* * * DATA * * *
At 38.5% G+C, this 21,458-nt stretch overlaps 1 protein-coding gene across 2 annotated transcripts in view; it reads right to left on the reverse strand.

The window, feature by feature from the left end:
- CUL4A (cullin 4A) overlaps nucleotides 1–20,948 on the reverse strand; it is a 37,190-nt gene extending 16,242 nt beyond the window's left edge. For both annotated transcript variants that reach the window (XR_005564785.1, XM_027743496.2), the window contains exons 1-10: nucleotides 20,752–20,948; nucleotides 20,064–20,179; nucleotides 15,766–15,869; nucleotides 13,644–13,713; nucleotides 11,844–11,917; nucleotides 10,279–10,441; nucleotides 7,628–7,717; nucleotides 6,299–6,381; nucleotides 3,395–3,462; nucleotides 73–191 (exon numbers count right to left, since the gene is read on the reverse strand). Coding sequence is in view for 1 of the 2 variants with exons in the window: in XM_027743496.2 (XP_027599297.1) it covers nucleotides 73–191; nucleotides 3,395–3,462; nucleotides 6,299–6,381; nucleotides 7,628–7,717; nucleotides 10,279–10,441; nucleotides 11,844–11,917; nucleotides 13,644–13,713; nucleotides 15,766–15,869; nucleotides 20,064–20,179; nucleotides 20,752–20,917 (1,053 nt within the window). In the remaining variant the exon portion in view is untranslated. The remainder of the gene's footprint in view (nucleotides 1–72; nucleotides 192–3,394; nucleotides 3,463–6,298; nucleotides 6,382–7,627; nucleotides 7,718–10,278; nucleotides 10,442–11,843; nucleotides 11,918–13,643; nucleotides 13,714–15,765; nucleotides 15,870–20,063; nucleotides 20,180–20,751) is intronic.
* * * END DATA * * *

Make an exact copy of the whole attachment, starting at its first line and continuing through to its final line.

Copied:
At 38.5% G+C, this 21,458-nt stretch overlaps 1 protein-coding gene across 2 annotated transcripts in view; it reads right to left on the reverse strand.

The window, feature by feature from the left end:
- CUL4A (cullin 4A) overlaps nucleotides 1–20,948 on the reverse strand; it is a 37,190-nt gene extending 16,242 nt beyond the window's left edge. For both annotated transcript variants that reach the window (XR_005564785.1, XM_027743496.2), the window contains exons 1-10: nucleotides 20,752–20,948; nucleotides 20,064–20,179; nucleotides 15,766–15,869; nucleotides 13,644–13,713; nucleotides 11,844–11,917; nucleotides 10,279–10,441; nucleotides 7,628–7,717; nucleotides 6,299–6,381; nucleotides 3,395–3,462; nucleotides 73–191 (exon numbers count right to left, since the gene is read on the reverse strand). Coding sequence is in view for 1 of the 2 variants with exons in the window: in XM_027743496.2 (XP_027599297.1) it covers nucleotides 73–191; nucleotides 3,395–3,462; nucleotides 6,299–6,381; nucleotides 7,628–7,717; nucleotides 10,279–10,441; nucleotides 11,844–11,917; nucleotides 13,644–13,713; nucleotides 15,766–15,869; nucleotides 20,064–20,179; nucleotides 20,752–20,917 (1,053 nt within the window). In the remaining variant the exon portion in view is untranslated. The remainder of the gene's footprint in view (nucleotides 1–72; nucleotides 192–3,394; nucleotides 3,463–6,298; nucleotides 6,382–7,627; nucleotides 7,718–10,278; nucleotides 10,442–11,843; nucleotides 11,918–13,643; nucleotides 13,714–15,765; nucleotides 15,870–20,063; nucleotides 20,180–20,751) is intronic.